The Journal Gazette
 
 
Friday, March 27, 2020 1:00 am

US hospitals rush to find ICU beds

Associated Press

SEATTLE – With her due date fast approaching, Kelly McCarty packed a bag with nursing tops, a robe, slippers and granola bars. Last week's ultrasound, she said, showed “this baby is head down and ready to go.”

But the new coronavirus has thrown her a curveball, bouncing her and about 140 other expectant moms from their first-choice hospital to another 30 minutes away. The birth unit at the Edmonds, Washington, hospital is needed for COVID-19.

With capacity stretched thin, U.S. hospitals are rushing to find beds for a coming flood of patients, opening older closed hospitals, turning single rooms into doubles and re-purposing other medical buildings.

Louisiana is making deals with hotels to provide additional hospital beds and has converted three state parks into isolation sites for patients who can't go home. New Orleans was gearing up for a possible overflow at hospitals, with plans to treat as many as 3,000 patients at the city's convention center.

Illinois is reopening a 314-bed suburban Chicago hospital that closed in September. In Seattle, Harborview Medical Center is turning a homeless shelter into a 45-bed coronavirus recovery center.

In New York, the city's convention center is being turned into a temporary hospital. At Mount Sinai Morningside hospital, heart surgeons, cardiologists and cardiovascular nurses now care for coronavirus patients in a converted cardiac unit. Floating hospitals from the U.S. Navy are heading to Los Angeles and, eventually, New York. Military mobile hospitals are promised to Washington state. Arizona officials are seeing whether closed hospitals could be reopened.

Simple math is spurring the preparation. With total U.S. cases doubling every three days, empty intensive care unit beds, needed by an estimated 5% of the sick, will rapidly fill.

U.S. hospitals reported operating 74,000 ICU beds in 2018, with 64% filled by patients on a typical day. But available ICU beds are not evenly distributed, according to an Associated Press analysis of federal data on hospitals that provided a cost report to Medicare in fiscal year 2018.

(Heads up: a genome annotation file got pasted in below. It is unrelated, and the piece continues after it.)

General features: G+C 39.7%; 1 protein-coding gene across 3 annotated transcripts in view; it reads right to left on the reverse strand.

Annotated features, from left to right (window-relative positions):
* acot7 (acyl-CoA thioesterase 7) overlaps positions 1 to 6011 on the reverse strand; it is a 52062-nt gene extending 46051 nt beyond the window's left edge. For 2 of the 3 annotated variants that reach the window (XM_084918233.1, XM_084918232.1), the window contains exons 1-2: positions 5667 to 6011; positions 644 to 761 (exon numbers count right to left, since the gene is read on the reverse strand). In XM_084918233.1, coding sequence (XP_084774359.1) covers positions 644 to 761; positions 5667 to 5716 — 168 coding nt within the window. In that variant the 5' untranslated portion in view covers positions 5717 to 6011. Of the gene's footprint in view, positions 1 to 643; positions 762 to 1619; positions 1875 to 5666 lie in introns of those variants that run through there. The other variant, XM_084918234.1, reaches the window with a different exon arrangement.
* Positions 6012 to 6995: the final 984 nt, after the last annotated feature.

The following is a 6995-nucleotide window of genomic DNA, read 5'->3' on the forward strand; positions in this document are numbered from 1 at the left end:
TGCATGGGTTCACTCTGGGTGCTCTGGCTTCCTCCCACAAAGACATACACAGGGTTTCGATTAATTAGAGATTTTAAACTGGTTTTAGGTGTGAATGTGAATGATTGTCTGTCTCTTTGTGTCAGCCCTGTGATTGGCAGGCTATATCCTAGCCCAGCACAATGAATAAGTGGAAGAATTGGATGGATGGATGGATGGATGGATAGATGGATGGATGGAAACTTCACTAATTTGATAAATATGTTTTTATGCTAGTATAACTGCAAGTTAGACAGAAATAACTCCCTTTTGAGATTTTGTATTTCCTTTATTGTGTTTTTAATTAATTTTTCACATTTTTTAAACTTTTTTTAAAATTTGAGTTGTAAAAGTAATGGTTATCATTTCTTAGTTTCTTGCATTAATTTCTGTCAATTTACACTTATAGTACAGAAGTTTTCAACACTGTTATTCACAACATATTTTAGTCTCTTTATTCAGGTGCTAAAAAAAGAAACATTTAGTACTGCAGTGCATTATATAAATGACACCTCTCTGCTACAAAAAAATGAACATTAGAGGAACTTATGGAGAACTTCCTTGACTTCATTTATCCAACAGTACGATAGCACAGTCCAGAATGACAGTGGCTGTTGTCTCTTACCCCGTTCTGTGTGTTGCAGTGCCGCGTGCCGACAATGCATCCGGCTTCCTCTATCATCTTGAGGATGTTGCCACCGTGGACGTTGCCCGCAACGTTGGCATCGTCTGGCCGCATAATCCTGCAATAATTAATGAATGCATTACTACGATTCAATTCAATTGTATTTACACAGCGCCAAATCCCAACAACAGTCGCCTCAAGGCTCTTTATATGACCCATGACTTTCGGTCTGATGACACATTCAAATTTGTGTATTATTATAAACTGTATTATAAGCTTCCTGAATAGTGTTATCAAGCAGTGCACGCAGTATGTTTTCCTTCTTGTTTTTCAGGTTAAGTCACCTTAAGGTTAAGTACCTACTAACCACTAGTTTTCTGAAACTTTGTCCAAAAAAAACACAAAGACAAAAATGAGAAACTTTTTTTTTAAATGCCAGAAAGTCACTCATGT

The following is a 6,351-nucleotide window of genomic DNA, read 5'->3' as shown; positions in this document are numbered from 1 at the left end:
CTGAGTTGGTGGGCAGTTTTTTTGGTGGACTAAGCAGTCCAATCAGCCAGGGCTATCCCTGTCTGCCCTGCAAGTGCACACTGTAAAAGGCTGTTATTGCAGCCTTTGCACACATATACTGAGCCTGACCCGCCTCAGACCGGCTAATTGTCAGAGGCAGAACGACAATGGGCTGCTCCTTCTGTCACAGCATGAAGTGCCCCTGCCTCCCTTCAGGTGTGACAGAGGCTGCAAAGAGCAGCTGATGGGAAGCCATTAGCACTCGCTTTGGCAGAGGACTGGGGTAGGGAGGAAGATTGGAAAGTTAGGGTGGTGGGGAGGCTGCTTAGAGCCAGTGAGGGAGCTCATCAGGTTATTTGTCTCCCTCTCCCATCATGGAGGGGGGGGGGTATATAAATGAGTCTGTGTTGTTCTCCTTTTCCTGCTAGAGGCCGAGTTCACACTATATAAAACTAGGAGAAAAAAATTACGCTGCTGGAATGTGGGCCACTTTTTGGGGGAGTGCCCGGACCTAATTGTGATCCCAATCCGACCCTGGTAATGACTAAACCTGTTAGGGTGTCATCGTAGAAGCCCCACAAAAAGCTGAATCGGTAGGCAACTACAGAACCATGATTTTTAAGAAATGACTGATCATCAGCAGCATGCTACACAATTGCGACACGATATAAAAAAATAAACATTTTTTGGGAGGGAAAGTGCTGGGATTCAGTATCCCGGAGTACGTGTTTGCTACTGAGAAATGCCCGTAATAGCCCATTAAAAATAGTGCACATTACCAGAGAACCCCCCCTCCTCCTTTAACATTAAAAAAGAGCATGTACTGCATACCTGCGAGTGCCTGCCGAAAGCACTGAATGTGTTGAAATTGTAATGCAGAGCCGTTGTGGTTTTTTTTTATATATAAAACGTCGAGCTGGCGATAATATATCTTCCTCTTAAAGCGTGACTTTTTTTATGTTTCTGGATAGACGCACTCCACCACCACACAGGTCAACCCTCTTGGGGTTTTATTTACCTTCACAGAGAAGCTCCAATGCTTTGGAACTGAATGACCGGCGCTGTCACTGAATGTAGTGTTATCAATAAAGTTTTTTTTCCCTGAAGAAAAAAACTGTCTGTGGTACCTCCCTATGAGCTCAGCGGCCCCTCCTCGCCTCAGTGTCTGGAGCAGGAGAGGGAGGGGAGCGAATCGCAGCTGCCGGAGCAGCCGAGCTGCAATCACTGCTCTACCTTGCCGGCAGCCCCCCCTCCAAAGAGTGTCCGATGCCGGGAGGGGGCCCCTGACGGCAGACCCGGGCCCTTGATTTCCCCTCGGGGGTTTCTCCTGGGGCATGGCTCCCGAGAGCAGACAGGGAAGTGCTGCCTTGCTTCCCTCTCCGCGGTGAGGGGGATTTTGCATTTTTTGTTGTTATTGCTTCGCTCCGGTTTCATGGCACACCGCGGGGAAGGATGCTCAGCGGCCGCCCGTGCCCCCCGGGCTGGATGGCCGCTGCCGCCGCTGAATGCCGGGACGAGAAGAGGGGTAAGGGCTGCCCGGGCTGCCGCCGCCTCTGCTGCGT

The AP found more than 7 million people age 60 and older – those most at risk of severe COVID-19 illness – live in counties without ICU beds. AP included ICU beds in coronary units, surgical units and burn units in the count.

“Better to be over-prepared than react in the moment,” said Melissa Short, who directs women's health for Seattle's Swedish Medical Center, which is using data from China and Italy as it attempts to double its capacity to 2,000 beds.

If other countries have the same experience as China, 15% to 20% of COVID-19 patients will have severe illness. About 5% could become sick enough to require intensive care.

Equipment is a challenge. About 20% of U.S. hospitals said they didn't have enough breathing machines for patients, and 97% were reusing or otherwise conserving N95 masks, according to a survey conducted last week by hospital group purchasing organization Premier.

Who will staff the needed ICU beds is a question keeping U.S. hospital leaders awake at night.

In western Massachusetts, Nancy Shendell-Falik, a nurse turned hospital executive, is planning Baystate Health's response. The system's community hospitals and flagship hospital in Springfield are finding space for 500 additional beds, including 140 ICU beds.

She asks herself: Will cross-training staff and working in teams help the ICU nurses handle a surge of patients needing breathing machines? Will there be enough masks, gowns and face shields?

She also worries about exhaustion, burnout and nurses falling sick.

“Beds don't take care of patients. We need the staff to do so,” she said.


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